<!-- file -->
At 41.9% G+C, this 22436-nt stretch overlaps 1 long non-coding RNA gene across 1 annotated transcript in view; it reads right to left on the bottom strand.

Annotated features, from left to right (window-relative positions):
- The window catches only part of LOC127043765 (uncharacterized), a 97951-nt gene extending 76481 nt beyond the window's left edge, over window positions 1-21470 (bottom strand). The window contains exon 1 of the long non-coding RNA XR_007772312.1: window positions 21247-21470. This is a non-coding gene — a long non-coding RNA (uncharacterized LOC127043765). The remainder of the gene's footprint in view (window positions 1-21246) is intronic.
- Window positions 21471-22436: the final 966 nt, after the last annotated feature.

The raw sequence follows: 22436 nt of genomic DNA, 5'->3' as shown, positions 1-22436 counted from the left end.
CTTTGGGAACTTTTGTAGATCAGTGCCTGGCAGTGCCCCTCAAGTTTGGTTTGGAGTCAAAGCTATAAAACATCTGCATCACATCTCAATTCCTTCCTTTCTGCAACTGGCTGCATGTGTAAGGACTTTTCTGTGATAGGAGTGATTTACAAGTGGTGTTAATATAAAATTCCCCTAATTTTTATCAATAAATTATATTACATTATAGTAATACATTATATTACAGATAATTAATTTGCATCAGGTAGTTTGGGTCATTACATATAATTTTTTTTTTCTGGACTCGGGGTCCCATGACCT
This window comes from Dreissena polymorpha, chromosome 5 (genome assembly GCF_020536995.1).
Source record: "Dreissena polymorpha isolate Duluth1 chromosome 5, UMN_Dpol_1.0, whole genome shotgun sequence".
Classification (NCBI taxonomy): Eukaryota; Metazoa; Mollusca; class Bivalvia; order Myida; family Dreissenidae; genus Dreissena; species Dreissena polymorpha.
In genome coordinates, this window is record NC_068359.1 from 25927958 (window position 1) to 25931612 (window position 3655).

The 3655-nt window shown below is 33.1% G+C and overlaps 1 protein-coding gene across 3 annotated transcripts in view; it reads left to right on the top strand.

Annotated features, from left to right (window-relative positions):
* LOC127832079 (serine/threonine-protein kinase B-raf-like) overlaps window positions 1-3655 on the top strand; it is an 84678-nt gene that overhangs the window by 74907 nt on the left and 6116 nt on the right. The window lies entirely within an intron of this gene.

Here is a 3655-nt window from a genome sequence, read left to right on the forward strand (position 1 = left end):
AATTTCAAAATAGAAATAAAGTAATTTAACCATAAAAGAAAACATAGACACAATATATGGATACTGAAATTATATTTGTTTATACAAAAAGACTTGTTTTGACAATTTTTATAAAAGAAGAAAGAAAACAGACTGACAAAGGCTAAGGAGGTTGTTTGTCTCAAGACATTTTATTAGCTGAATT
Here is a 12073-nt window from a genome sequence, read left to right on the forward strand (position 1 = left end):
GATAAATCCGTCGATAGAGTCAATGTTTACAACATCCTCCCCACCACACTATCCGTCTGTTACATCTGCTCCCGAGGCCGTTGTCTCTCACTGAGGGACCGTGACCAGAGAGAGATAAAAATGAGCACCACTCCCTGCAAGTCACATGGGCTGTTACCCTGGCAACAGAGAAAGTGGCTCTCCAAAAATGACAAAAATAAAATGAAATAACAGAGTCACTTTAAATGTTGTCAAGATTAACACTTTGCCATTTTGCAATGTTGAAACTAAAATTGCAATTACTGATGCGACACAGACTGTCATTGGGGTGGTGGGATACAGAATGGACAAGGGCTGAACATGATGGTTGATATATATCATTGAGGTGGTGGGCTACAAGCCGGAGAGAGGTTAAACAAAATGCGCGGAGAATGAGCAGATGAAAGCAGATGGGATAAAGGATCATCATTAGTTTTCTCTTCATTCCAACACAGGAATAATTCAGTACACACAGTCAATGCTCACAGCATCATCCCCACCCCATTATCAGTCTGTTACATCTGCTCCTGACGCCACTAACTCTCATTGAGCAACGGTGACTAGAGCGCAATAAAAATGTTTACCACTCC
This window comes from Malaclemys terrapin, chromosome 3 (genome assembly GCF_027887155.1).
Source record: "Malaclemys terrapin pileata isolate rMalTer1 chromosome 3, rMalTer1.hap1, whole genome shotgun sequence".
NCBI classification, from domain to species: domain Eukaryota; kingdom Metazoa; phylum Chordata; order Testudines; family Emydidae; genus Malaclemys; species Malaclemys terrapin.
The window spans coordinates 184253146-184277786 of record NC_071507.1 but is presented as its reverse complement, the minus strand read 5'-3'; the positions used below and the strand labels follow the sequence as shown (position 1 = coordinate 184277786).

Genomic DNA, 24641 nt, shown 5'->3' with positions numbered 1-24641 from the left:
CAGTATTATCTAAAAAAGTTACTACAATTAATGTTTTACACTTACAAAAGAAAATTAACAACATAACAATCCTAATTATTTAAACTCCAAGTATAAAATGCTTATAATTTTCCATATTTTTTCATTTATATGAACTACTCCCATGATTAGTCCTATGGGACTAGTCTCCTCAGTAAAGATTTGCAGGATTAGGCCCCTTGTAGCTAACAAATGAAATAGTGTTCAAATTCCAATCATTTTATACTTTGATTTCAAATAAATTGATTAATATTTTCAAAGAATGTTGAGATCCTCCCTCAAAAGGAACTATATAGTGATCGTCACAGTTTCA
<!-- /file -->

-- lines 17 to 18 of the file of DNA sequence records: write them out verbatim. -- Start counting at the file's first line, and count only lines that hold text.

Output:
GATAAATCCGTCGATAGAGTCAATGTTTACAACATCCTCCCCACCACACTATCCGTCTGTTACATCTGCTCCCGAGGCCGTTGTCTCTCACTGAGGGACCGTGACCAGAGAGAGATAAAAATGAGCACCACTCCCTGCAAGTCACATGGGCTGTTACCCTGGCAACAGAGAAAGTGGCTCTCCAAAAATGACAAAAATAAAATGAAATAACAGAGTCACTTTAAATGTTGTCAAGATTAACACTTTGCCATTTTGCAATGTTGAAACTAAAATTGCAATTACTGATGCGACACAGACTGTCATTGGGGTGGTGGGATACAGAATGGACAAGGGCTGAACATGATGGTTGATATATATCATTGAGGTGGTGGGCTACAAGCCGGAGAGAGGTTAAACAAAATGCGCGGAGAATGAGCAGATGAAAGCAGATGGGATAAAGGATCATCATTAGTTTTCTCTTCATTCCAACACAGGAATAATTCAGTACACACAGTCAATGCTCACAGCATCATCCCCACCCCATTATCAGTCTGTTACATCTGCTCCTGACGCCACTAACTCTCATTGAGCAACGGTGACTAGAGCGCAATAAAAATGTTTACCACTCC
This window comes from Malaclemys terrapin, chromosome 3 (genome assembly GCF_027887155.1).